The Callow Tree
He didn’t love her anymore. Where there had been a great ache for her was now the slow drone of when he should burn the dead elm. Perhaps it was sad, perhaps it was to be expected from two adults who no longer lived life to the same ends.
There wasn’t anyone else, he would have been quick to add.
Her youth had faded slowly, dripping away like the tap he never found time to fix, until he turned and noticed her withered like fruit under a hot sun. She tolerated him, and he beared her, with a spousal grievance that infected the suburb on an epidemic proportion.
She was beautiful, still. But wasp like, sharp, stinging, venomous when challenged. The softness that had allured him thirty years ago was hard as bark, brittle and crumbling beneath her traditions and his modernity. She was a wife for a different era, a different time, a different him. Her innocence had thrilled him, but now left him feeling like a task to be endured, a reminder her of her barren state. She lay beside him heavy with sleep, rigid with anger. The sheets were always clean and pressed, the floors washed, the alarm set, his wife silent. She was dutiful if nothing else, he mused, as he hacked away at the cold grey soil that clumped between the dead roots of the tree.
Burnt it, James, before the snows come
And it would be done, now in this late October Saturday beneath a cloaked sky and the thick ash of bonfires that choked deep at his lungs. The old dead elm would be burnt and the garden would stand empty. There was no reason to destroy it, but there were fewer reasons to fight with her. It would be done, and now there was a hollow wound in the lawn, leaving him with a strange unease.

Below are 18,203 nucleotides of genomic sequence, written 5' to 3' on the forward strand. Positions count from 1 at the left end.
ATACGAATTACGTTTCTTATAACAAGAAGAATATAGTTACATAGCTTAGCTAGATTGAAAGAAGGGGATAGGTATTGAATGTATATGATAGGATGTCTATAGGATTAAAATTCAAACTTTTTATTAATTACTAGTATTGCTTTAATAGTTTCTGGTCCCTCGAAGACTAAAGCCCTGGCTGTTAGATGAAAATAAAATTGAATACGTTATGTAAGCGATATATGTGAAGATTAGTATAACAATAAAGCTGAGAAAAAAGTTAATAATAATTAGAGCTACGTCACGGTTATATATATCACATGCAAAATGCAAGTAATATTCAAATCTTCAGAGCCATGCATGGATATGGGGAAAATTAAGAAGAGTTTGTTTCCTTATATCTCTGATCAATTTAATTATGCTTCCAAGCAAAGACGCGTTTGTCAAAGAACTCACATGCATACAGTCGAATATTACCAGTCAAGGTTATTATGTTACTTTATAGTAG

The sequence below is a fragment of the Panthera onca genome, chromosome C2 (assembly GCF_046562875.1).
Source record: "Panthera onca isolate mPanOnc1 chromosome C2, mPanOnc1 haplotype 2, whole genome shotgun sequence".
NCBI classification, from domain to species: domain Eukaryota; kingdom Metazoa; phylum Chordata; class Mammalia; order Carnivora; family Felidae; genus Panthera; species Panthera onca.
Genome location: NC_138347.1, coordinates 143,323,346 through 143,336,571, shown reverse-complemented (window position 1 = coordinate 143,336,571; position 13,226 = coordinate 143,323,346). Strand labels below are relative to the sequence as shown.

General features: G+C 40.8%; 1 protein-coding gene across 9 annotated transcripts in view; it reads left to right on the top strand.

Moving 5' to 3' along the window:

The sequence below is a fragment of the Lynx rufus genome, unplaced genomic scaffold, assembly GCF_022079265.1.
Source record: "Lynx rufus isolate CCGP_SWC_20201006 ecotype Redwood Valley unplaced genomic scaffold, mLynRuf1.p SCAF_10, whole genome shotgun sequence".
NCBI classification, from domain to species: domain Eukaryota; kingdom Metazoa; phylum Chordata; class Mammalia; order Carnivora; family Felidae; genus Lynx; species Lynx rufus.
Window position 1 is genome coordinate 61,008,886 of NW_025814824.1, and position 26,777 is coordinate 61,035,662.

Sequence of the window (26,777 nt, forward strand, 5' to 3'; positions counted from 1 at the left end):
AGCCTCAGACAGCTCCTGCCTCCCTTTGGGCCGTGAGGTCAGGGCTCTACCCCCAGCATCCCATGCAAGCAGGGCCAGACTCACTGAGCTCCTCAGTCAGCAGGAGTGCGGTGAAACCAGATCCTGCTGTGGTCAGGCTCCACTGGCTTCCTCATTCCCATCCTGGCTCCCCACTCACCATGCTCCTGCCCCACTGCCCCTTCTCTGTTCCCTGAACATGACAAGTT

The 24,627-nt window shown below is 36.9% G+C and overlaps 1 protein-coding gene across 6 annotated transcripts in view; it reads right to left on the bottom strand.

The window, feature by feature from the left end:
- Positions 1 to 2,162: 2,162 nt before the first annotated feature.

“It’s dead, James.” She said coldly over the casserole that evening, letting the spoon fall hard against the dish with the reminder that she had not forgiven him.
“I know, and now it’s burning. Anything else you want, my dear?”
“No, I’m glad you finally got rid of it.” She crossed her arms. “I have been asking since May.”
“And now it is done. Salt please.”
She passed it. It had started to rain, the wound in the grasses spilling as if bleeding from the assault. He watched the clouds move on down across the sprawling valley and swell to a blackness that mingled with night. The bonfire choked beneath the weight of the waters and slumbered in smoke that clung to the windows. To bed, he thought, leaving her to stare at her sewing on the dining room table.
“Why do you hate that tree, Alex?” He asked her, at the bottom of the stairs, immediately regretting his asking. “You’ve always hated that tree.”
She looked up at him, lips thin. “Of course I do, James.” She turned back to her sewing. “You planted that when you married me.”